.
      Governments have so many creative ways to exercise control over populations they don’t like or foreign populations or even highly defiant populations without resorting to making people homeless or taking away essential resources.
      .
      Devilish cruelty talk? Evil Jew trope? Are you serious? There are Jews in Russian Oblasts, Jews in Iran, Jews in South Africa…and elsewhere who’re living their lives fully, greatly and with pride about their religion, national and community and with moral concern about the plight of others who are not defined by the the IDF’s action. Jewish culture, history and its future is greater, richer and deeper than the IDF, and by default, Israel’s absurd conduct.

      Reply to Comment
    40. Jazzy

      Cortez: I’ve already explained the IDF behaves as it does, and now you’re just asking me again. You’re doing the thing where you’re speaking for the camera, to the cult, not to me. REALITY CHECK: there is absolutely nobody reading what you wrote who isn’t educated about this issue, there is nobody for you to educate – if you want to have a discussion that respond to what I say, don’t just bring up different points and talk past me.

      Reply to Comment
    41. aristeides

      It’d be simpler to criticize the Israeli occupation if it weren’t conducted by Jews. Then people could point out cases of egregious sadistic brutality, and no one could come along to excuse it with lines like “the supernaturally evil Jew trope.” How convenient for the apologists.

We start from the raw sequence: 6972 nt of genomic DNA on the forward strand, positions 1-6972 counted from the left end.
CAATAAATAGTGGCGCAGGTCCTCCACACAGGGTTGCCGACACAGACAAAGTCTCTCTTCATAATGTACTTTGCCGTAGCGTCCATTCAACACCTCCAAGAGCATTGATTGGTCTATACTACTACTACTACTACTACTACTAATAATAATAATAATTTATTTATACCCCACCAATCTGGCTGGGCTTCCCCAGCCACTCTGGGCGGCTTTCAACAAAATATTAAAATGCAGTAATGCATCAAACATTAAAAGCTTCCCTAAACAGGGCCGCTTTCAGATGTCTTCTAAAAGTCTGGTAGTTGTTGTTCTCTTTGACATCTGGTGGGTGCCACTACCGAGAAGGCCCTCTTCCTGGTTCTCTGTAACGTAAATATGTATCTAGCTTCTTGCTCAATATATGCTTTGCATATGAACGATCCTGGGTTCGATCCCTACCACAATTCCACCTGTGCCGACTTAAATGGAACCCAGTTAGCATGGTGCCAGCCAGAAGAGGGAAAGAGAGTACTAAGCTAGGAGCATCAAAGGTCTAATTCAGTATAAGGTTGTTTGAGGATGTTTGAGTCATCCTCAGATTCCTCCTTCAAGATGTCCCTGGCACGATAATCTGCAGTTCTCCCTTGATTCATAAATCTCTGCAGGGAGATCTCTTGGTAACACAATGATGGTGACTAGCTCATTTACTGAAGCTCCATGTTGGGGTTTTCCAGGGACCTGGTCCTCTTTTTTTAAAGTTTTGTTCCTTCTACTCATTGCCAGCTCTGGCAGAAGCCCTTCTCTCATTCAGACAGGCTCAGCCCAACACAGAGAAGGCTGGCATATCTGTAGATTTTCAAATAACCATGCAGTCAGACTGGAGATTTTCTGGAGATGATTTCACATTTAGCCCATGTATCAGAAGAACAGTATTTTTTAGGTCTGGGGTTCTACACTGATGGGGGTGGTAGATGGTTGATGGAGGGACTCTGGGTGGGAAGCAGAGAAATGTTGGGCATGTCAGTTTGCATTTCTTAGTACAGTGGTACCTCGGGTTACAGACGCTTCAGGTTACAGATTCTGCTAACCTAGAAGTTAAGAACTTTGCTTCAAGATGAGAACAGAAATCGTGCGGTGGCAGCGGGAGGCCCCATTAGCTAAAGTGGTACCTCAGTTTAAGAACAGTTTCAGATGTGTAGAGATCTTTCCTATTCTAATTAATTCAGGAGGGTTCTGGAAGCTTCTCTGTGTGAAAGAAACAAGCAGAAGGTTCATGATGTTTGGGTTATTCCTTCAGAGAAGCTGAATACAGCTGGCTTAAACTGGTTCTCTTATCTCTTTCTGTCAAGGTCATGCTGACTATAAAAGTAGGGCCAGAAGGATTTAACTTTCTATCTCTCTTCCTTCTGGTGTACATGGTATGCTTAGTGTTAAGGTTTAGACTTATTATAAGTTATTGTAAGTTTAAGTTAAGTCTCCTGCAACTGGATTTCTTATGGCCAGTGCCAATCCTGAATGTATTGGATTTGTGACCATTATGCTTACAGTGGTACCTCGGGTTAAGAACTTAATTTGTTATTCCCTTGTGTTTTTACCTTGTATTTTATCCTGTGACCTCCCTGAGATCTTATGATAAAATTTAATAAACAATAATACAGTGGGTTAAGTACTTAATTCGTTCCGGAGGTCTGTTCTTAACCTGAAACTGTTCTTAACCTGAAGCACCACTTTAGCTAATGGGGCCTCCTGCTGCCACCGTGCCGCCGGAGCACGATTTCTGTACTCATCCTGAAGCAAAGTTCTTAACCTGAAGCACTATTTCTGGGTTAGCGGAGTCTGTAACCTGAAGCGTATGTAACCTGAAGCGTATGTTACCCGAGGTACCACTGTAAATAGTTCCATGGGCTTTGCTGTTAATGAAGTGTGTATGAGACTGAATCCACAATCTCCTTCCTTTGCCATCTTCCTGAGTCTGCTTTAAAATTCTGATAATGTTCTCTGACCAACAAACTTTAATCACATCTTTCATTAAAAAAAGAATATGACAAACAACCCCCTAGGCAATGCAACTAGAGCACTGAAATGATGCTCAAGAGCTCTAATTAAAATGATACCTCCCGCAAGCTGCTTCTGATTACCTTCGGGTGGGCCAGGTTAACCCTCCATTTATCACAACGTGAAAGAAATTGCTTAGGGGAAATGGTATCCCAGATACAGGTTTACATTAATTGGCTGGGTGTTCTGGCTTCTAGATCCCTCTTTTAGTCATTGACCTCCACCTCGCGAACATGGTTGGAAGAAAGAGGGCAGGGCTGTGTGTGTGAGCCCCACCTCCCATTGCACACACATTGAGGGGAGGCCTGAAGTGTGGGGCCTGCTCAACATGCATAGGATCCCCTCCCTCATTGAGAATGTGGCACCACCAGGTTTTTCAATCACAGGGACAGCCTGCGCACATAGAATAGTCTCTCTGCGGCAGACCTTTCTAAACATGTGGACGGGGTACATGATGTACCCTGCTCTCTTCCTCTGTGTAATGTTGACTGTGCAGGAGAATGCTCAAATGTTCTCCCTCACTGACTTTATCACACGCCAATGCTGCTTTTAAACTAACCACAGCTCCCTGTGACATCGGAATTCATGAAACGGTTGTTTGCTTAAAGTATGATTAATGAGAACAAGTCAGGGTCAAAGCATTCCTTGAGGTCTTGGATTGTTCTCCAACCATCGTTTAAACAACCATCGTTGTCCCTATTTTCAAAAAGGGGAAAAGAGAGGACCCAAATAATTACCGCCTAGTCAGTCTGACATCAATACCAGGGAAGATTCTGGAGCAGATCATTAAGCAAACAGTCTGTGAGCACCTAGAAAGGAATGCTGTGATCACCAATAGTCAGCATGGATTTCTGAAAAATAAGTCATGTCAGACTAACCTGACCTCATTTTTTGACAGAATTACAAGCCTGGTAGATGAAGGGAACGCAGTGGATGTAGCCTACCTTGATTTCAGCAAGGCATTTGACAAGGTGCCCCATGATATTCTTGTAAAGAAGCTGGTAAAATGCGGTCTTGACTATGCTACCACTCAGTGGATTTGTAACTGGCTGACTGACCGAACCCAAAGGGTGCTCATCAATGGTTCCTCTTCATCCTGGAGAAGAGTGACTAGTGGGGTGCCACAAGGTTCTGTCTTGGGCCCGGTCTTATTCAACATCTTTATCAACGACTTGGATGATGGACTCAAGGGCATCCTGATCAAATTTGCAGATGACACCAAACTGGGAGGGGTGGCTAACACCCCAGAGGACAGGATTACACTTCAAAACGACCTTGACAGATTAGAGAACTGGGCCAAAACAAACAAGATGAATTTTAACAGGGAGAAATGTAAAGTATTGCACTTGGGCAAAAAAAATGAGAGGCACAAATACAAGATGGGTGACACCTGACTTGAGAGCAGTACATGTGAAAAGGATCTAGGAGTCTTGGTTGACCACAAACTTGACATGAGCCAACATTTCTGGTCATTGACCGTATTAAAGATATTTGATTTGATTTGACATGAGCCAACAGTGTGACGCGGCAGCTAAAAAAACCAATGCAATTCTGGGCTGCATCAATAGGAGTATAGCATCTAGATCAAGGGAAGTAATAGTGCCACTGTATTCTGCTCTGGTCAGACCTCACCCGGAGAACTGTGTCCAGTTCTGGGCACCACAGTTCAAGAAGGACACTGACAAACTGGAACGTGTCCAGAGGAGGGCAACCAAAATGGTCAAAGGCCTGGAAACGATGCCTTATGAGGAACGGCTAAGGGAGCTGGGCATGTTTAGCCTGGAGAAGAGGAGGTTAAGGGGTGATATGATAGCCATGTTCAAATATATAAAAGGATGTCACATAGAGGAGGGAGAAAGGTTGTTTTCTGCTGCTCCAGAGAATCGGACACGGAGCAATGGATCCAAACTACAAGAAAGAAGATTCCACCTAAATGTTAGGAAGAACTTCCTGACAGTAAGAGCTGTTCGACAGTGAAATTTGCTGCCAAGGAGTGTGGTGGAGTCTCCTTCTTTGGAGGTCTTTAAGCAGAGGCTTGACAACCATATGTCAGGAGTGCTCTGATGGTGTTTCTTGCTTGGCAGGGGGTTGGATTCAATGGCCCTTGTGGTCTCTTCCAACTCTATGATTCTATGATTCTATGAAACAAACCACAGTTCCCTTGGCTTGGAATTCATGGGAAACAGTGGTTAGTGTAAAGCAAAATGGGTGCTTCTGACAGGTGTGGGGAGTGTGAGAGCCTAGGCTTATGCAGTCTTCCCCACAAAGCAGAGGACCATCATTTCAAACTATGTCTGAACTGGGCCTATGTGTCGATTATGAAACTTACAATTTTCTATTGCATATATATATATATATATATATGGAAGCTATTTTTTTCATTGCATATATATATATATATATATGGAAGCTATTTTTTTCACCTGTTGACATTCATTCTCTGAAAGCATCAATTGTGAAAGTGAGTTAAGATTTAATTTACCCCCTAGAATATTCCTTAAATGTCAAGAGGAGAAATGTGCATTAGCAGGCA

Reply to Comment
    42. Piotr Berman

      “That their abuse is largely incidental makes their behavior less malicious. Malice is a state of mind, not an observable action.”

      A sadistic institutional behavior does not require participants to be sadistic. People readily inflict pain and suffering if they are so commanded and explained a “higher goal”, and perhaps more sadly, people readily plan inflicting pain and suffering when they perceive a “higher goal”. Check “Milgram experiment” and “Dahiya doctrine”.

      Within an organization, you may be uncomfortable with its conduct, or fully accepting. Clearly, the second kind of individual would tend to advance, and the first, to drop out. And if you accept the goals and methods, you may enjoy your work.